Can I continue to run my business if I file Bankruptcy?

This is the most important question most business owners want to know. The answer depends upon 2 issues. First is how the business is organized. The second is what type of bankruptcy is filed.

In a Chapter 7 straight Bankruptcy, If you have a corporation, a limited liability company or a partnership filing, the company ceases to exist upon filing of the case.

Bankruptcy code 11 U. S. Section 721 lays out when a Chapter 7 Bankruptcy Trustee can run a business.  Even then the Chapter 7 Trustee cannot do so without first getting permission from the Bankruptcy Court. The ability to run the business is only going to be allowed for a short period of time. It is only allowed if the business could be sold for more money than if the business was closed.

Nowhere in the bankruptcy code does it authorize you, the debtor to run a business in a Chapter 7 bankruptcy.

If you want to keep a corporation or business, other than a sole proprietorship, open you would have to file a Chapter 11 reorganization. For the individual or small business, a Chapter 11 reorganization is cost prohibitive and the success rate is extremely low.

A large percentage of small businesses are sole proprietorship’s. That means legally, there is no difference between you and the business.

A sole proprietorship business uses your own name or using a DBA. An example would be ”John Smith” doing business as ”Smith plumbing” or “Midtown Plumbing.”

For a sole proprietorship, there is no difference between business and personal debt.  You are liable for all the debts no matter the source.

You cannot file Chapter 7 Bankruptcy just for the sole proprietorship business. It isn’t a separate entity from you. That is the same reason why you cannot file a personal Chapter 7 Bankruptcy that doesn’t involve the business.

One way to keep a sole proprietorship business open is by filing a Chapter 13 Bankruptcy debt reorganization. There are very strict limitations as to the amount of secured and unsecured debt. If the debt exceeds those limits, you cannot use Chapter 13 to reorganize your debts.

One of the reasons a Chapter 7 Bankruptcy Trustee does not want you as the debtor to run a business is their liability for your actions. Chapter 7 Bankruptcy Trustees have been sued and held liable for injuries caused by businesses they did not shut down as required under bankruptcy laws.

Because of that liability, Trustees are becoming more hardnosed about shutting down sole proprietorship businesses.

This can pose a huge problem if that is income you need for your living expenses.

If it is essentially a service business you may be able to file a motion in the Bankruptcy court asking the Bankruptcy judge to order the business abandoned back to you and out of the Bankruptcy estate.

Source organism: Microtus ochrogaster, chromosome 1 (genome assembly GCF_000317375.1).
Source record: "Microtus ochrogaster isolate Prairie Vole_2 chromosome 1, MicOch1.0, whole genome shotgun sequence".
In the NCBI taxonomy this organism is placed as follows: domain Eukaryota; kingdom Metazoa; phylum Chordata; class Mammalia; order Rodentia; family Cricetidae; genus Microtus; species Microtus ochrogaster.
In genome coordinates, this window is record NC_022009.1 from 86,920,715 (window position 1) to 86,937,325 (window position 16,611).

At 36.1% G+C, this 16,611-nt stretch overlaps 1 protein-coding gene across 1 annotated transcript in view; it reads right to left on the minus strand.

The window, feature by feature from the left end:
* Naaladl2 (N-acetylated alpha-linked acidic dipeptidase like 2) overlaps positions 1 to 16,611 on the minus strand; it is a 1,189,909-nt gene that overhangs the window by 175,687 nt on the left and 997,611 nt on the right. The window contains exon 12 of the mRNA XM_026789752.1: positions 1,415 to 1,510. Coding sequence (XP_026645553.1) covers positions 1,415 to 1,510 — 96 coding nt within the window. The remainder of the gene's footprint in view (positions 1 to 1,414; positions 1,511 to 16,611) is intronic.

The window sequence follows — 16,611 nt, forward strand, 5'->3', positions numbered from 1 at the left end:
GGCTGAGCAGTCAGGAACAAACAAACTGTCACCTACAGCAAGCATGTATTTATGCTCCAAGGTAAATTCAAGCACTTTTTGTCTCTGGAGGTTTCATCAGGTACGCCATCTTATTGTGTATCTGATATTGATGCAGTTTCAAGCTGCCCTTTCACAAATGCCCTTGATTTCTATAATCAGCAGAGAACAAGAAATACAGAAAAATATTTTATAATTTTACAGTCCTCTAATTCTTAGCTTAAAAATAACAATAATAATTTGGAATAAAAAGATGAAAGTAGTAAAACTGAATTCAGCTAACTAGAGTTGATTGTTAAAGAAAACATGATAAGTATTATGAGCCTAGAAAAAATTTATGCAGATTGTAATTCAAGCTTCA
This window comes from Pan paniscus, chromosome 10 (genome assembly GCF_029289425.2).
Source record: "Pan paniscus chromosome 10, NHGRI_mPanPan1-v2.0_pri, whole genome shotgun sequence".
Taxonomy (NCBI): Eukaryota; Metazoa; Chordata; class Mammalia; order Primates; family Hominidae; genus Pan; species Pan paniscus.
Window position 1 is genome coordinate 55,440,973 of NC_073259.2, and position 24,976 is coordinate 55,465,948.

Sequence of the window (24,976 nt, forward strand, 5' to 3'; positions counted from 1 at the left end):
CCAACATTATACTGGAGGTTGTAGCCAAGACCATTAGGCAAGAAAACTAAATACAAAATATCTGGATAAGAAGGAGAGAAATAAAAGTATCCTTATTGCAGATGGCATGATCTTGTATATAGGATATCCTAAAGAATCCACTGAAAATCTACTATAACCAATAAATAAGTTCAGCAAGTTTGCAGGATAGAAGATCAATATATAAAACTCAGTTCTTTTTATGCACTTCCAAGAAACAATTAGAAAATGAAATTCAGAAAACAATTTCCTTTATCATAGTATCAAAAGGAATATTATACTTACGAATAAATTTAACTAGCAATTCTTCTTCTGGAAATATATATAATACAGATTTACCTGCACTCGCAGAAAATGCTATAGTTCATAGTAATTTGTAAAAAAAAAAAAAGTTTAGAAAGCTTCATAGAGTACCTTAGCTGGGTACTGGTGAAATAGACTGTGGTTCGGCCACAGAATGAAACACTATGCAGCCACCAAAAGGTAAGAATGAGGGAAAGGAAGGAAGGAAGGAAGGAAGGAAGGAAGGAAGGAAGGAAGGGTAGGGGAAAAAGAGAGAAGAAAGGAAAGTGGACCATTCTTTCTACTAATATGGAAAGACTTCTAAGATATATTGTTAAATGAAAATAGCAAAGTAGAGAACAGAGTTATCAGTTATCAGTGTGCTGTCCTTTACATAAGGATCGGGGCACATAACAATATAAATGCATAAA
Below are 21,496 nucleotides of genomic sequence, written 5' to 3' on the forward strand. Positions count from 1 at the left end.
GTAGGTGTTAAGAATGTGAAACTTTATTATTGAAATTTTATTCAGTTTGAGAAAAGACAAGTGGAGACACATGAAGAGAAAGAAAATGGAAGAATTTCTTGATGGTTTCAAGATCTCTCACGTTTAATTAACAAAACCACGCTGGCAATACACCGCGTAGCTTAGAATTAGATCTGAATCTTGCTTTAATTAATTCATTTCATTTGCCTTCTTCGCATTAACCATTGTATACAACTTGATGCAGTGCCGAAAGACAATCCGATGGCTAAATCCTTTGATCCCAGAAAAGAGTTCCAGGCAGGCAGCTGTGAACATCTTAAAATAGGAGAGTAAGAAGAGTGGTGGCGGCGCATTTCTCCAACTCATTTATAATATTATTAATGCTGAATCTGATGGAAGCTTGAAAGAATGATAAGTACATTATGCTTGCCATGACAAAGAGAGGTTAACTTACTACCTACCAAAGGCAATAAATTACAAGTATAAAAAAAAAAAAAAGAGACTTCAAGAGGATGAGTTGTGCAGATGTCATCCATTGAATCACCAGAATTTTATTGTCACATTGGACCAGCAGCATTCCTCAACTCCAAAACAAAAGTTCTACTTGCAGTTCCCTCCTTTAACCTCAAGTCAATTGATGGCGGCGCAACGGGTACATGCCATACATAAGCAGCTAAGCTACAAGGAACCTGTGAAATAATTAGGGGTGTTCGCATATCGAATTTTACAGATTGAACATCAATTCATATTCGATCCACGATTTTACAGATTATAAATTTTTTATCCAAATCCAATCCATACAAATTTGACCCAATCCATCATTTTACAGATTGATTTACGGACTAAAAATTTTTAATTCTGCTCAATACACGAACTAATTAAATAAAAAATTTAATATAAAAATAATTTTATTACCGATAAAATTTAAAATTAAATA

If the business assets have little value and can be exempt, the Trustee will often not oppose the motion. Once you get that order, the business is no longer an asset of the Bankruptcy estate. That means businesses all yours. The Trustee cannot be sued for anything that happens after you have regained complete ownership of the business.

If this is a real estate sales business, mortgage broker business, insurance business, or multilevel marketing business there are often assets for the Bankruptcy Trustee to administer and sell to pay creditors.

This includes funds commissions on sales where the contract has been signed before the Bankruptcy was filed but the escrow closes after the Bankruptcy filing.

Other examples would be residuals from insurance sales, payments to you from your downline in multi-level marketing like ”Mary Kay” or ”Amway.”

If you have any type of book of business that could be sold to someone who has the right credentials, a Chapter 7 Bankruptcy Trustee can sell that.

If you have something of value that the Bankruptcy Trustee could sell, you may be able to work out a deal to buy the asset back.

If you are a business owner, it is absolutely vital to you to not attempt to represent yourself, unless you are willing to have your business shut down or possibly even sold.

Look for an attorney that is a Bankruptcy Law Specialist in your area. The California State Bar has a list of attorneys they have certified as Bankruptcy law specialists. It is broken down by County, so you can find a Certified Bankruptcy Law Specialist close to you.

I’m CA State Bar Certified Bankruptcy Law Specialist Gary Fraley. For over 42 years I have served Northern California & Central Valley clients. You can find more useful information at my office website:                                                                   

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